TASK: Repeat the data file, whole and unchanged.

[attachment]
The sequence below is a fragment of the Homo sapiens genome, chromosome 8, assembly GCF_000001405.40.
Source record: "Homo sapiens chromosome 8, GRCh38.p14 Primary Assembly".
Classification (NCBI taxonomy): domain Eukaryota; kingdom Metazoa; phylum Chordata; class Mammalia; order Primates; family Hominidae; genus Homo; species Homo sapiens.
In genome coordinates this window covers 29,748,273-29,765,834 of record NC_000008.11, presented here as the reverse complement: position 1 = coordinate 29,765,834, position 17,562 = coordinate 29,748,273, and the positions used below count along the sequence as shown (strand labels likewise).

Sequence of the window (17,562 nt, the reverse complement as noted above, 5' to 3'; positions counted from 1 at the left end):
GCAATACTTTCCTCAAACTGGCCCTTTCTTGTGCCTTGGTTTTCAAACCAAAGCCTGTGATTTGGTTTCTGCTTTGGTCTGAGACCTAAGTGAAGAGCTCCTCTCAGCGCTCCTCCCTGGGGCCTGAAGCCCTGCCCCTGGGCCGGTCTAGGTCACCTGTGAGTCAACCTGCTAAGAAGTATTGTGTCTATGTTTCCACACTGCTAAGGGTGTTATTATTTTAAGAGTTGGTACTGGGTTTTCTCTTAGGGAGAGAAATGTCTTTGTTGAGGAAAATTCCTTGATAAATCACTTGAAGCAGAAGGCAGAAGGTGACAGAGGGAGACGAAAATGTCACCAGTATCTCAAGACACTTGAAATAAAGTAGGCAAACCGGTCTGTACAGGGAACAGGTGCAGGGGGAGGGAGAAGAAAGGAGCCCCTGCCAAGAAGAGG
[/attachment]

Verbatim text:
The sequence below is a fragment of the Homo sapiens genome, chromosome 8, assembly GCF_000001405.40.
Source record: "Homo sapiens chromosome 8, GRCh38.p14 Primary Assembly".
Classification (NCBI taxonomy): domain Eukaryota; kingdom Metazoa; phylum Chordata; class Mammalia; order Primates; family Hominidae; genus Homo; species Homo sapiens.
In genome coordinates this window covers 29,748,273-29,765,834 of record NC_000008.11, presented here as the reverse complement: position 1 = coordinate 29,765,834, position 17,562 = coordinate 29,748,273, and the positions used below count along the sequence as shown (strand labels likewise).

Sequence of the window (17,562 nt, the reverse complement as noted above, 5' to 3'; positions counted from 1 at the left end):
GCAATACTTTCCTCAAACTGGCCCTTTCTTGTGCCTTGGTTTTCAAACCAAAGCCTGTGATTTGGTTTCTGCTTTGGTCTGAGACCTAAGTGAAGAGCTCCTCTCAGCGCTCCTCCCTGGGGCCTGAAGCCCTGCCCCTGGGCCGGTCTAGGTCACCTGTGAGTCAACCTGCTAAGAAGTATTGTGTCTATGTTTCCACACTGCTAAGGGTGTTATTATTTTAAGAGTTGGTACTGGGTTTTCTCTTAGGGAGAGAAATGTCTTTGTTGAGGAAAATTCCTTGATAAATCACTTGAAGCAGAAGGCAGAAGGTGACAGAGGGAGACGAAAATGTCACCAGTATCTCAAGACACTTGAAATAAAGTAGGCAAACCGGTCTGTACAGGGAACAGGTGCAGGGGGAGGGAGAAGAAAGGAGCCCCTGCCAAGAAGAGG